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3 Tips for Finding Smaller Scenes

I recently returned from co-leading an enthusiastic group of photographers in Iceland, one of my favorite places for photography. Although Iceland is a country full of photographic icons, we regularly encouraged our group to look beyond the iconic grand landscape and add some diversity to their trip portfolios by seeking out smaller scenes like intimate landscapes, abstract renditions of natural subjects, and portraits of plants. In working with photographers on seeking out smaller scenes, one of the biggest initial challenges in creating these types of photographs always seems to be identifying potential subjects. With some practice, identifying subjects is not very difficult but requires a shift in mindset and approach for photographers used to only seeking out grander scenes. The three tips below offer a place to start.

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Hone Your Visual Exploration Skills and Strive to Notice Details
When I visit a place for photography, I spend some time looking around and observing before ever taking out my camera. I take in the whole scene, assessing the things that appeal to me the most. Take the grand landscape scene above as an example. When I arrived at this spot, I immediately knew that the larger scene – the green moss, colorful plants, mountains, reflections, and the hint of glacier – appealed to me and I wanted to photograph it. Beyond the grand scene, I also started thinking about the smaller slices of the scene that might be interesting, as well. In this case, vignettes of the small colorful plants among the moss caught my interest first, as did the leaves in the yellow bushes, the reflections (including interesting ripples when the wind was blowing), all the interesting volcanic rocks scattered across the scene, and the patterns in the glacier in the background.

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I go through this kind of exercise in every place I visit – taking in the big picture and deliberately spending time to identify the smaller elements of a scene that might make for interesting photographs. Then, with a mental list and consideration of the conditions, I start experimenting to see what might work for both grand landscapes and smaller scenes. Look up, down, to your sides, and all around – not just at the primary subject you came to photograph. And, in the case of the photo above, strive to notice the smaller details that others will walk right by, like the mix of vibrant colors in this very small patch of colorful foliage.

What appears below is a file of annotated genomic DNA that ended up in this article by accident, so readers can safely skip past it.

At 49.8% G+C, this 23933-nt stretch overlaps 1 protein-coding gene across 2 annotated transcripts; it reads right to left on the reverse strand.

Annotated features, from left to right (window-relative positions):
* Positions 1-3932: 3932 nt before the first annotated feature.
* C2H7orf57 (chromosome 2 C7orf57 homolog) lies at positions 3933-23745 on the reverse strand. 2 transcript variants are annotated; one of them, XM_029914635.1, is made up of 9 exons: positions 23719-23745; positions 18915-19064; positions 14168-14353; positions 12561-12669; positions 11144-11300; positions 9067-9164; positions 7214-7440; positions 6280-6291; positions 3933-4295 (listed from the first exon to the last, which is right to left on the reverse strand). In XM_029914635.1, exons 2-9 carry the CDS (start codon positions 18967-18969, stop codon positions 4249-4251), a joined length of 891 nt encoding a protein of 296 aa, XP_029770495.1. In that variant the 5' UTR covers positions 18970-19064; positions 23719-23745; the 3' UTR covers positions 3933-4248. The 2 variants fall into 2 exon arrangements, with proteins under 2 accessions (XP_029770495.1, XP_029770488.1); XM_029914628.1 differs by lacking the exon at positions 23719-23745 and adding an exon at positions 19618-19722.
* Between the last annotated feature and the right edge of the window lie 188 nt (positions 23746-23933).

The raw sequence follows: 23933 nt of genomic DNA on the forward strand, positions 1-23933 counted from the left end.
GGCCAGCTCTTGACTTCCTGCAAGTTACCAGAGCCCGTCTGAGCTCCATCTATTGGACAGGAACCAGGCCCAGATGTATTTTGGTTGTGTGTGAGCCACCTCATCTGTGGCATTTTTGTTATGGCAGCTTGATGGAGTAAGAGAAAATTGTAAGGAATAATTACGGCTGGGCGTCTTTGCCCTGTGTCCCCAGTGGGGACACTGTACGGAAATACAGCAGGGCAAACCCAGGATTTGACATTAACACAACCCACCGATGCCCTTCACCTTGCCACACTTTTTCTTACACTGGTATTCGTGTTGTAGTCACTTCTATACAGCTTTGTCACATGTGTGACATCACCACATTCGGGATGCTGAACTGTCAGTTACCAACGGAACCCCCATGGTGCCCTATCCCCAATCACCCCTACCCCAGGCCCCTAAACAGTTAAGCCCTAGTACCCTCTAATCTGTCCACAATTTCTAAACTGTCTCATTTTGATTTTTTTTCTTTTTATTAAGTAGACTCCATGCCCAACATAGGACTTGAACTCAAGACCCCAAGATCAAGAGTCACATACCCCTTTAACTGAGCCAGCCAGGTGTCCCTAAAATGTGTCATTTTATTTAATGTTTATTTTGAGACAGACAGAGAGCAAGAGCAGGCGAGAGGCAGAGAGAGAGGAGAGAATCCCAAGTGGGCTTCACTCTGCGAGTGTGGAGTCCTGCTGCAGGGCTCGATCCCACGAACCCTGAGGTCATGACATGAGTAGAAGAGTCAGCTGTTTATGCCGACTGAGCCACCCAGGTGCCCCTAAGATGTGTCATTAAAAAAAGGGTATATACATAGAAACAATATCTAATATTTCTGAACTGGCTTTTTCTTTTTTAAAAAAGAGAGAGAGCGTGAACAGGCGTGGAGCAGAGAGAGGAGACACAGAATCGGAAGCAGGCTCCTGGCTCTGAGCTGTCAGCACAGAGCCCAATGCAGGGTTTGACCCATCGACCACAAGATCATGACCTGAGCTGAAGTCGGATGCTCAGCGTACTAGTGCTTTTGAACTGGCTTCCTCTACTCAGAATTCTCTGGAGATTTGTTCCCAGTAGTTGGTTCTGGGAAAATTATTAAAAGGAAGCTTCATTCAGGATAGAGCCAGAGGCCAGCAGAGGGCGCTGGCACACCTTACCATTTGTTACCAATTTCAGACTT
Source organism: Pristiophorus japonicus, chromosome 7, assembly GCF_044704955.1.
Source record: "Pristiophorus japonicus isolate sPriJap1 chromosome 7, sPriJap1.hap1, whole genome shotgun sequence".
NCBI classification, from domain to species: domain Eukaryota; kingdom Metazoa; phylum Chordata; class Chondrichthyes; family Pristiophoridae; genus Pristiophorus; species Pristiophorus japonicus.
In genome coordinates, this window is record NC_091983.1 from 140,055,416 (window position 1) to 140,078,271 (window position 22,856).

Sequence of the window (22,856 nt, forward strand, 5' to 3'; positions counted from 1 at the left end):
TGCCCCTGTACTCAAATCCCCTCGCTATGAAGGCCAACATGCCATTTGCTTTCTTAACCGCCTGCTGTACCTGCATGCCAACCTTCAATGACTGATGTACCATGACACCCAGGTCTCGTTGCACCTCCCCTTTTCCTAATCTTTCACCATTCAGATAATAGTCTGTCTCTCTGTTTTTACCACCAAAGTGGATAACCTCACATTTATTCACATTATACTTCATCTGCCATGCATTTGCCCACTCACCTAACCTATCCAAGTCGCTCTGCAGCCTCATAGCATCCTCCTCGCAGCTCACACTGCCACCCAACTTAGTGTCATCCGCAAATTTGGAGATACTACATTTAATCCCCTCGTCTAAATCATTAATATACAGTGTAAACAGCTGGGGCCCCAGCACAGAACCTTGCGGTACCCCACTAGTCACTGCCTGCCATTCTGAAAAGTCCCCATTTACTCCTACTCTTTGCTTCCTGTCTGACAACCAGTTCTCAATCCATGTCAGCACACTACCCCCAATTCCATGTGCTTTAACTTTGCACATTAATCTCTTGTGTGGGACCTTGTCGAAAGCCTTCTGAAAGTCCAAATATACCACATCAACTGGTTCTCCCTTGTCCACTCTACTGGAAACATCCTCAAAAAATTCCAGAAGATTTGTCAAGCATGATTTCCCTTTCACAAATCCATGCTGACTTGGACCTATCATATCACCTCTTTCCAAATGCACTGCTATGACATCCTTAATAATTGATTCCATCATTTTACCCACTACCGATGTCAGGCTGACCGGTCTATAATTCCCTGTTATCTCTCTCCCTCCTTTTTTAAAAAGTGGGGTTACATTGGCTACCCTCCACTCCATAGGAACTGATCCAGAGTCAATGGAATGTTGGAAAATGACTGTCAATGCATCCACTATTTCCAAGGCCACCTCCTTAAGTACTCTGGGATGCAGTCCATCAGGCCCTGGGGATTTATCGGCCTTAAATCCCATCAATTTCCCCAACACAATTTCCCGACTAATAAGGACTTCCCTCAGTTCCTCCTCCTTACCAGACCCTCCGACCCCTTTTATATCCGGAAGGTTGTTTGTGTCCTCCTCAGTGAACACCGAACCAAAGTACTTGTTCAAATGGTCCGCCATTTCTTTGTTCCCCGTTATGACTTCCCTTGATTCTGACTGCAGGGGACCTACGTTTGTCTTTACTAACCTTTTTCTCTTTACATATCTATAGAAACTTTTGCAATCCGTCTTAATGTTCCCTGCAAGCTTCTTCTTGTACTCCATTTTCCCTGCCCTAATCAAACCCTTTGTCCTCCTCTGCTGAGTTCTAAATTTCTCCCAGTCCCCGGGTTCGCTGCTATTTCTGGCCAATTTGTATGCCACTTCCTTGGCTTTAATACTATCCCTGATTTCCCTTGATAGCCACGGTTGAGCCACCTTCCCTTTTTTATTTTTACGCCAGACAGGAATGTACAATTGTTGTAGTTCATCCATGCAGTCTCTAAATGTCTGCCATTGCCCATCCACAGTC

Learn to Identify Abstract Forms
One key compositional skill for landscape and nature photography is learning to identify abstract forms and see beyond the literal qualities of a subject. Instead of seeing a tree, learn to see the lines in the limbs, the texture of the bark, and the repeating patterns in the leaves. Instead of seeing a waterfall, spend time looking for curving lines or interesting textures in the flowing water. Study a scene and pick out shapes, like triangles, circles, or repeating layers.

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In the example above, the subject is flowing water from the massive Gullfoss waterfall, with a telephoto lens isolating one smaller section of cascades. The slow shutter speed emphasizes the curving, sensuous lines and repeating curves. Next time you are out taking photographs, spend some time assessing the landscape through this perspective and start thinking through compositions that emphasize the abstract qualities you identify.

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A Slower Pace Allows for Serendipity
There are very few “iconic” small scenes. This means that finding subjects for photographs of smaller scenes requires time, exploration, and experimentation. Thus, slowing down and spending time exploring without the expectation of coming home with a particular “keeper” is an essential mindset. Having no agenda aside from time for exploration allows for serendipity. Just wandering around a place to see what is has to offer is essential to taking the kinds of photos featured in this post.

Next time you are out photographing, consider trying some of these tips. Be sure to arrive early at your location, spend some time deliberately exploring the scene around you to identify potential subjects and work on identifying abstract qualities in the landscape. With some practice and experimentation, you will be identifying all sorts of fantastic smaller subjects for photography in no time!

About Author Sarah Marino

Sarah Marino is a landscape and nature photographer from Colorado. She strives to capture photographs that convey the elegance, beauty, and the awe-inspiring qualities of the landscapes she explores during her travels. In addition to grand landscapes, Sarah’s portfolio also includes a diverse range of smaller subjects including plants, trees, and abstract natural subjects.

In addition to selling prints and licensing photographs for commercial use, Sarah, with husband and fellow photographer Ron Coscorrosa, is the author of three well-received ebooks on landscape photography. These ebooks include Forever Light: The Landscape Photographer’s Guide to Iceland, Desert Paradise: The Landscape Photographer’s Guide to Death Valley National Park, and Beyond the Grand Landscape: A Guide to Photographing Nature’s Smaller Scenes.

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